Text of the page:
Wednesday, July 13, 2011
An Indo-Pak Wake Up Call
July 13, 2011
Palo Alto, CA
The buzzing sound was not a fly, or a bee. I struggled out of my sleep to realize the cell phone by the bed was vibrating incessantly. I reached over - it was a text from Mira, our daughter.
In a second I was awake, wide awake. The kind of awake that you forget after years of not having had a baby or toddler in the house. The cold, stone sober, I need all my wits about me, shockingly awake, kind of awake. Because for all my rhapsodies about these three weeks on my own and enjoying my life as a temporarily single person, one important part of me is missing when my family is gone. I'm not sure what organ it is - heart, or kidney, or lung, or which limb, but it is missing. And, I realize that it hurts, when I read: "Bomb blasts in Mumbai. Don't worry, Amma, I'm fine."
This comes 48 hours after a conversation with my husband, who is in Karachi, Pakistan, with his mom who is recovering from an illness. This past week Karachi had over 100 people die in political violence so grim that the army issued "Shoot at Sight" orders to bring the situation under control. Zuli said to me, "You know, the pressure against the military is mounting in Pakistan, the public is turning up the heat on them. It makes me nervous. This is exactly when they look to divert attention with a little action in either India or Afghanistan. I hope the next few days are peaceful." Zuli always is prescient - I wish he were wrong more often.
These events always weigh more heavily on our family, divided as it is between India and Pakistan across one of the most heavily militarized borders of the world. The immediate toll is miserable enough - the loss of innocent life, the gory injuries, the destruction of property and disruption of economic activity in the sub-continent's busiest commercial cities, the lack of knowing, the unease, the dismay and mourning. The next phase is usually a round of recriminations flying between heads of states and officials as they currently are between India and Pakistan. India blames Pakistan, Pakistan denies any role, and vice-versa. The feathers are ruffled, the pride games begin and within a few months both countries rachet up from mere rhetoric to taking steps that have real repercussions for families like ours that chose to bridge the chasms based on religion and nationality and whose kids are the living manifestation of multiple traditions, faiths, and nations.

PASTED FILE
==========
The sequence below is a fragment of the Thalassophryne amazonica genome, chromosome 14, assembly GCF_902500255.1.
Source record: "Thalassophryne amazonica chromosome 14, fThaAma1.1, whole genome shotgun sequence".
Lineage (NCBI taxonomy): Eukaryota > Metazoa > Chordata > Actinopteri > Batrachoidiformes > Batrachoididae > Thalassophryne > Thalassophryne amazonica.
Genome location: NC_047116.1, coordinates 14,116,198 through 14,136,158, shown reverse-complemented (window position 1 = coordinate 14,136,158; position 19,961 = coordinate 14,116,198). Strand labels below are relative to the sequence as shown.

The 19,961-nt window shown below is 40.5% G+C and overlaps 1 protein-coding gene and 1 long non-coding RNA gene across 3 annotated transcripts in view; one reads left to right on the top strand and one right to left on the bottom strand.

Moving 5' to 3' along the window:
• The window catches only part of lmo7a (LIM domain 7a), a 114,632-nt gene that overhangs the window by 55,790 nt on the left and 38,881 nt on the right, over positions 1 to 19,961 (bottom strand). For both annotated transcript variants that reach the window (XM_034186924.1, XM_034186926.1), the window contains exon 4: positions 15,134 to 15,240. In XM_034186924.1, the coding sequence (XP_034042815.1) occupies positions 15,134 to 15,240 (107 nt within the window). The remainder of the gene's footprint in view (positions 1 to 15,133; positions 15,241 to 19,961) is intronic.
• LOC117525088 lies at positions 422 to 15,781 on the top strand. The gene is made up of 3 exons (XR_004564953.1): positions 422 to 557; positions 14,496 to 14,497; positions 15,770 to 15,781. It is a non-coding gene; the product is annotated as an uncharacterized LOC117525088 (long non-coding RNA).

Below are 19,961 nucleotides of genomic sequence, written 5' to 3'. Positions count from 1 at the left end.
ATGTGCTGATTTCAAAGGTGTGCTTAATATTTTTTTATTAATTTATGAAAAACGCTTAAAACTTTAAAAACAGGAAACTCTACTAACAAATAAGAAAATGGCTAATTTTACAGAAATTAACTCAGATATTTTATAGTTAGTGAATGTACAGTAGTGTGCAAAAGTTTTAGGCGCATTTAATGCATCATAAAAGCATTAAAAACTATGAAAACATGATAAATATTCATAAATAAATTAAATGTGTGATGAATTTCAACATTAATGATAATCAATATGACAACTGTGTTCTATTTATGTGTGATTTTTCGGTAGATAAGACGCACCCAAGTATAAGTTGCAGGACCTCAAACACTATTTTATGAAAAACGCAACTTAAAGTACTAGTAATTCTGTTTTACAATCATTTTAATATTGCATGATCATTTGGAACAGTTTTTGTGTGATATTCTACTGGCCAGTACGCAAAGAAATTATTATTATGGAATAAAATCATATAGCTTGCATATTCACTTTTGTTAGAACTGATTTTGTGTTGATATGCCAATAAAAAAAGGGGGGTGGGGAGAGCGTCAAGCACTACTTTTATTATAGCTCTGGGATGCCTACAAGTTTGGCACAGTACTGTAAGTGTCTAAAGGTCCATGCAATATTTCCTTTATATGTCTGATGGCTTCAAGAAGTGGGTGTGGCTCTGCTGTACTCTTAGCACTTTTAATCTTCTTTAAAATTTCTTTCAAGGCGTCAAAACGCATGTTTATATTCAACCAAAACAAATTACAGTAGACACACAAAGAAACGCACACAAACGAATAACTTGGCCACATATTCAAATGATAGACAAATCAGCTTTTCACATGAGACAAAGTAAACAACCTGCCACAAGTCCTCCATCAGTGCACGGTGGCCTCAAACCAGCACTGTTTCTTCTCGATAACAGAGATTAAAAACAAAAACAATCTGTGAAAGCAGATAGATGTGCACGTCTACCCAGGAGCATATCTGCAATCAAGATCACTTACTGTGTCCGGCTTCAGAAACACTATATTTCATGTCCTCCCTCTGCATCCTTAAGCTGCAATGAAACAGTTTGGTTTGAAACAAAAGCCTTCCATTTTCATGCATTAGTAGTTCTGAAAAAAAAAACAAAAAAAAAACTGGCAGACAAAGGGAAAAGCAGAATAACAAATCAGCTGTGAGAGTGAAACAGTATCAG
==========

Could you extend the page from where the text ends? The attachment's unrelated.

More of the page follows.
This January, for example, India announced that no-one of Pakistani origin, regardless of whether they held a US or UK passport, would be entitled to a multiple entry visa to India. This was a step taken to "increase security" in the aftermath of the terrible 2009 Mumbai attacks made possible by the earlier surveillance visits of the now notorious American citizen, David Headley. So, our friends, Omar and Kamini, cannot go to India this summer as planned with their kids to visit Kamini's parents. Kamini is taking the girls, but Omar, a US citizen for over 20 years is not welcome in India. My husband, Zuli, whose parents, grandparents and generations of ancestors were all born in India, cannot ever hope to get a PIO (persons of Indian origin) card that entitles you to visa-less travel to India for 10 years. However, my brother in law, Carl Jenkins, who is an American from Virginia, got his PIO card this year because he is married to my youngest sister, Mallika. If you do manage to get a visa after speaking to the right folks, begging, pleading, intervening....then you learn about police registration. You can only go to 3 cities on your visit and in each city you spend a day at the main police station checking in and then checking out when you leave. It is one of the most frustrating experiences I have had in my years as an official Pakistani "bhabhi"! (the polite Urdu/Hindi word for sister-in-law by which the Pakistani intelligence refers to me). And, in India new laws to protect against terrorism now demand that once you leave India, you have to stay out of the country for 2 months, before you can come back again. And, when things get really bad, as they have every so often over the 28 years that Zuli and I have been together, it can mean war between two nations that were once one.
Not one of these frustrations or thoughts were in my mind as I grabbed the phone this morning. Just relief ...great sweeping waves of gratitude that this call was from someone I love and that she was safe in the midst of a larger tragedy. I looked for my skype signal and called her - although the phone lines to India were busy - skype worked. Mira's determinedly cheery voice floated through the internet, "hi, Amma, I'm fine. don't worry. the magic bus girls are fine. yes, really. really. I'm ok. Amma, calm down. I love you." I love you too, Mira. Be brave. Be safe. See you soon.